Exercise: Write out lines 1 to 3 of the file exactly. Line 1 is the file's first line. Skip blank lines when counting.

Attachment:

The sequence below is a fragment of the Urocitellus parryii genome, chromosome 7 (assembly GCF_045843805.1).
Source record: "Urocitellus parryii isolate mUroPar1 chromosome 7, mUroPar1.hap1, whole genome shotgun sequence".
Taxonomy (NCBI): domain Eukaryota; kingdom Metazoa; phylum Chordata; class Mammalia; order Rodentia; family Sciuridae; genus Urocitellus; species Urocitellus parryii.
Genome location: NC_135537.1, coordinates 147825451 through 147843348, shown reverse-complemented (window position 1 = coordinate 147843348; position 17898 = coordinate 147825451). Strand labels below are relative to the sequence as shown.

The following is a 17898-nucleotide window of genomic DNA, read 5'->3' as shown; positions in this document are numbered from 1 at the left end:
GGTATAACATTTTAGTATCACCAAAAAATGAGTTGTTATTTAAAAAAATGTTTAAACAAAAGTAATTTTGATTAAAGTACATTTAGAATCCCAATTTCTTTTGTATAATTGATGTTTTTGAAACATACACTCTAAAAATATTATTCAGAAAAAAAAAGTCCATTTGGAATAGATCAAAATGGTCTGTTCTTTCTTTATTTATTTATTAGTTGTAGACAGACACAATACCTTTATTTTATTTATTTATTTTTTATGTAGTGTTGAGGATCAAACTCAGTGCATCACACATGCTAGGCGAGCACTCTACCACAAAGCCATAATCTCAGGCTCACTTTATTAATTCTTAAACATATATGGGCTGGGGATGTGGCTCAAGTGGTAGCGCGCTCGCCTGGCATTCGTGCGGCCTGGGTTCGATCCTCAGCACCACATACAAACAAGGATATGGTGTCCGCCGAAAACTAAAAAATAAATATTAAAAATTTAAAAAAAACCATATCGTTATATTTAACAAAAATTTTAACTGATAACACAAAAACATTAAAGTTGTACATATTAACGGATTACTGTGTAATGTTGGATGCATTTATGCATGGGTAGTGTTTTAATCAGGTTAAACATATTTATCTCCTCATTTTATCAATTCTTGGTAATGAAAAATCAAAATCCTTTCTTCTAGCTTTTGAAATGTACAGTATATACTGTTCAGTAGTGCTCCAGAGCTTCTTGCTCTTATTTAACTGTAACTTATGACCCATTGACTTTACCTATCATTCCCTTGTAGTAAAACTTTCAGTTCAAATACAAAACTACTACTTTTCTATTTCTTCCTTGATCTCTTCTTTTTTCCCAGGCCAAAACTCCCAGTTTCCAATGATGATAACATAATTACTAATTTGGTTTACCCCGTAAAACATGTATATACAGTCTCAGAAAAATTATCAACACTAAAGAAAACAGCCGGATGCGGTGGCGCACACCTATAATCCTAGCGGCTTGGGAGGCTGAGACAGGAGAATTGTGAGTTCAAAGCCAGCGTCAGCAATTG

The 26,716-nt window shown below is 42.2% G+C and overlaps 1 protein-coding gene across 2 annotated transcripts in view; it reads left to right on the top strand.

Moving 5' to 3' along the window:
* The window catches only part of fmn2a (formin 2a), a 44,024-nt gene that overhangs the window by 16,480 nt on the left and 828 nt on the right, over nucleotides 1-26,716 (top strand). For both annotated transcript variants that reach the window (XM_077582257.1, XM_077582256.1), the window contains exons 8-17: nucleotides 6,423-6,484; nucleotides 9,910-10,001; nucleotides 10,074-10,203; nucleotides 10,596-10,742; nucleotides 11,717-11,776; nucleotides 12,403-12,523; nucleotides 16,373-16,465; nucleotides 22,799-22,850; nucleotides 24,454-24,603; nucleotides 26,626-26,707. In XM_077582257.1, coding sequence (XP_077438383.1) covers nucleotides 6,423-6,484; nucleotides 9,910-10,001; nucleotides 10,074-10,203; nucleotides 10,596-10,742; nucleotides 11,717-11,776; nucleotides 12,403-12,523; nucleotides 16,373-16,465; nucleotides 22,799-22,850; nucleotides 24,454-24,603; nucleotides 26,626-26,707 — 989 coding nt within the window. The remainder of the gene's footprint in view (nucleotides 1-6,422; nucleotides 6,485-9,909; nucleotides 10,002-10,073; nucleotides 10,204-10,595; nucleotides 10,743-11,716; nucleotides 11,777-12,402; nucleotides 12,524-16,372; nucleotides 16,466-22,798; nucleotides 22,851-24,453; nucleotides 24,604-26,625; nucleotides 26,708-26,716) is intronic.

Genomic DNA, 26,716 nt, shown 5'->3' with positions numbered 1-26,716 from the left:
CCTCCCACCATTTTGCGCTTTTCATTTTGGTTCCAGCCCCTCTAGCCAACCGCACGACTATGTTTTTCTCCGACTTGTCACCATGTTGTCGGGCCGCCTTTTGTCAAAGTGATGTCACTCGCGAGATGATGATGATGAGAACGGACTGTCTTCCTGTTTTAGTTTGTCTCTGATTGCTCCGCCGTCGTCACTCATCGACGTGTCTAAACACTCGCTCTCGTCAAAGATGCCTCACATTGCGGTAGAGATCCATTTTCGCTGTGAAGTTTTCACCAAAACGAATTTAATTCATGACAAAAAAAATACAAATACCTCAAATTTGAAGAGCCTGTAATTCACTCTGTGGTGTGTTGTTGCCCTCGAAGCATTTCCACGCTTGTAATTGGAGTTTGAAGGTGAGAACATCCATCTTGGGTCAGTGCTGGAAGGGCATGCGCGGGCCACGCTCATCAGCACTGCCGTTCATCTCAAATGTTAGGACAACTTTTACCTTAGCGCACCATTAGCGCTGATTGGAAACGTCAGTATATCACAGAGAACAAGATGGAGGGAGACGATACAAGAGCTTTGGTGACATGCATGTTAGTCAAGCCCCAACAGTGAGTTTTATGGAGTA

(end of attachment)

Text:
The sequence below is a fragment of the Urocitellus parryii genome, chromosome 7 (assembly GCF_045843805.1).
Source record: "Urocitellus parryii isolate mUroPar1 chromosome 7, mUroPar1.hap1, whole genome shotgun sequence".
Taxonomy (NCBI): domain Eukaryota; kingdom Metazoa; phylum Chordata; class Mammalia; order Rodentia; family Sciuridae; genus Urocitellus; species Urocitellus parryii.